8. DNA evolves and devolves. Because people on a team change over time (either with new people, or just from the growth and development of the members), what the team is and can do will also change over time. As you bring new people into a team, they have an impact. When people leave a team, they take something away. If you have created a high performing team that executes strategy effectively, you need to make sure to monitor and respond quickly to change the environment. Otherwise, you may wake up one day and find yourself with a completely different situation than you’d anticipated. I saw this at my old job, where over time the DNA shifted and one day we realized that some of the foundational skills and concepts that we relied upon had faded away. If we’d kept addressing the changes that were occuring, we could have avoided having to start climbing all over again after having reached our pinnacle (and fallen from it)..

9. Passion over Puppets. As a leader, try to ignite the team’s passion for what they are doing and the strategy that you are working towards. People who are passionate are more self-motivated and engaged. People who are told what to do and given no leeway to do things their own way become de-motivated and can derail your progress. It’s true that passionate people sometimes stir up trouble and may fail spectacularly by taking bigger risks, but that is always better than having a team of puppets that rely on your direction for everything they do. That is because puppets don’t innovate. Puppets don’t inspire each other. Puppets, ultimately, aren’t passionate enough about the strategy to make sure they execute it.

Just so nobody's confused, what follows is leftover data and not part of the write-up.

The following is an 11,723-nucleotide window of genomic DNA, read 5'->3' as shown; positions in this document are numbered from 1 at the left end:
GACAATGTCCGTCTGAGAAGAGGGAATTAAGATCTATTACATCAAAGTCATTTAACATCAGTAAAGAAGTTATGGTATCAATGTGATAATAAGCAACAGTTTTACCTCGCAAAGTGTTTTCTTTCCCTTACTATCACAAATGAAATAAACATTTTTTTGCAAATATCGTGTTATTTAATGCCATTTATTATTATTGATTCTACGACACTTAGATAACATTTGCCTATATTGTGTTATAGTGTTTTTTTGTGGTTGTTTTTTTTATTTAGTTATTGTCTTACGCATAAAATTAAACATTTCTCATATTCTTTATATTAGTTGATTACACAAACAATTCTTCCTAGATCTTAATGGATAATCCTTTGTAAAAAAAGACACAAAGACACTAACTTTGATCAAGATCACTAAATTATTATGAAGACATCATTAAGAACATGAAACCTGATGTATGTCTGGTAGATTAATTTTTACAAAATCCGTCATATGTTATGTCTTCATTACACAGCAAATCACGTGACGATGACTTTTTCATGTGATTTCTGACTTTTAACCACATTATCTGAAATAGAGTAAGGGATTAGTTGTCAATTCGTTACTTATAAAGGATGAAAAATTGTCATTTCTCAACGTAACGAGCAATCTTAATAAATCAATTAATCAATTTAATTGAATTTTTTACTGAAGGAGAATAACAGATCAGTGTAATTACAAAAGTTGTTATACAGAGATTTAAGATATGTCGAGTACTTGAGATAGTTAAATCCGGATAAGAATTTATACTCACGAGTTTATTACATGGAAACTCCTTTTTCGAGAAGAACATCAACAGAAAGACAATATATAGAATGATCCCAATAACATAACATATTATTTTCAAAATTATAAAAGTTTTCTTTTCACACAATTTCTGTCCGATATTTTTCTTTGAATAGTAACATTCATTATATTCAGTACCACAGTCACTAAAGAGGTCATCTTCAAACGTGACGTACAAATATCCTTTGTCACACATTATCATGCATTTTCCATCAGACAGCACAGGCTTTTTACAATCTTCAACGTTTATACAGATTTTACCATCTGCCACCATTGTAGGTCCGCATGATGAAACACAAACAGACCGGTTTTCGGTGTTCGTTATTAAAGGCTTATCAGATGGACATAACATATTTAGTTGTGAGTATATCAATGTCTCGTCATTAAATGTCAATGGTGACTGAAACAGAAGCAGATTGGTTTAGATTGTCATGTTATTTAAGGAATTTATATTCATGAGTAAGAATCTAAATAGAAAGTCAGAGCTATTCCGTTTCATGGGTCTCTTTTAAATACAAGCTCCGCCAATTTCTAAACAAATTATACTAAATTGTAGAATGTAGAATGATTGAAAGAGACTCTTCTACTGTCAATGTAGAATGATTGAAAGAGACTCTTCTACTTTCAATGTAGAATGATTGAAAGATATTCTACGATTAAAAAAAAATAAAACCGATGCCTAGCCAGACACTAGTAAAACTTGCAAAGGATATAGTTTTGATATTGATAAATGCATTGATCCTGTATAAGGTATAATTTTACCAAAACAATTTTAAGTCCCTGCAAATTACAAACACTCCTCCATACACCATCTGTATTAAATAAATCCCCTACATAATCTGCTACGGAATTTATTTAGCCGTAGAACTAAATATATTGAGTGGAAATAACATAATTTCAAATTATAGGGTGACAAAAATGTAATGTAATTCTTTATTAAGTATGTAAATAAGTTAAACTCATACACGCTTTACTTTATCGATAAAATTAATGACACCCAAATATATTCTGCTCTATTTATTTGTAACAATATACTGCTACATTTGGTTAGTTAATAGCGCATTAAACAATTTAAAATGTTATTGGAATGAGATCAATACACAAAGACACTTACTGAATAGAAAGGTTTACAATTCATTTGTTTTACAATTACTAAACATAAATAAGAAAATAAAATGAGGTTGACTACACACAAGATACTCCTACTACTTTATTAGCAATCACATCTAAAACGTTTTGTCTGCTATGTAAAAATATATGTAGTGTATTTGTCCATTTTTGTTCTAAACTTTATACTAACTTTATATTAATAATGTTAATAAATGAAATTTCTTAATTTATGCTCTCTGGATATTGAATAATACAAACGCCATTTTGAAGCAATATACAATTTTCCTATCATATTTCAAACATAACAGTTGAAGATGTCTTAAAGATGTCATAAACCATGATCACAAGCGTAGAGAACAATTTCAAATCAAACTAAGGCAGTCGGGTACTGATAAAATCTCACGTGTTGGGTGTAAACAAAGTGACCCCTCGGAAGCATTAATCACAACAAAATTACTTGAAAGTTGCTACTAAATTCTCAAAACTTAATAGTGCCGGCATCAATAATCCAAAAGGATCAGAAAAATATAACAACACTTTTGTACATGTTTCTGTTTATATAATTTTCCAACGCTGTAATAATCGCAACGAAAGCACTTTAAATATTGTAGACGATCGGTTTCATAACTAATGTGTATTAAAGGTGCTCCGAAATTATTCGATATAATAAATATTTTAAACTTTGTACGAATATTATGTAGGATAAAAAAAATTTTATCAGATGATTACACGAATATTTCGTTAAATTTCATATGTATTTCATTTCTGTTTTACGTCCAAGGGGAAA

10. You get what you measure. If you want to attain a goal and execute on a strategy, you need to measure your progress. If you don’t, you won't know when you are moving in the right direction. I always had an allergic reaction to tracking metrics, setting goals and doing performance reviews. It seemed like such BUSYWORK. How could taking time to measure progress be a better use of time than working on producing? As counterintuitive as it may seem, I have noticed that everytime I figure out how to measure something and track it, I can make significant progress towards my goals. This has played out in my personal life (including losing 50 pounds, spending more time with family, running, etc) and in my business life. If you have a clear vision, a concrete goal, a realistic strategy and track metrics relating to that strategy, you WILL get significant progress towards achieving the goal and realizing the vision. You might actually achieve it.

#leadership #strategy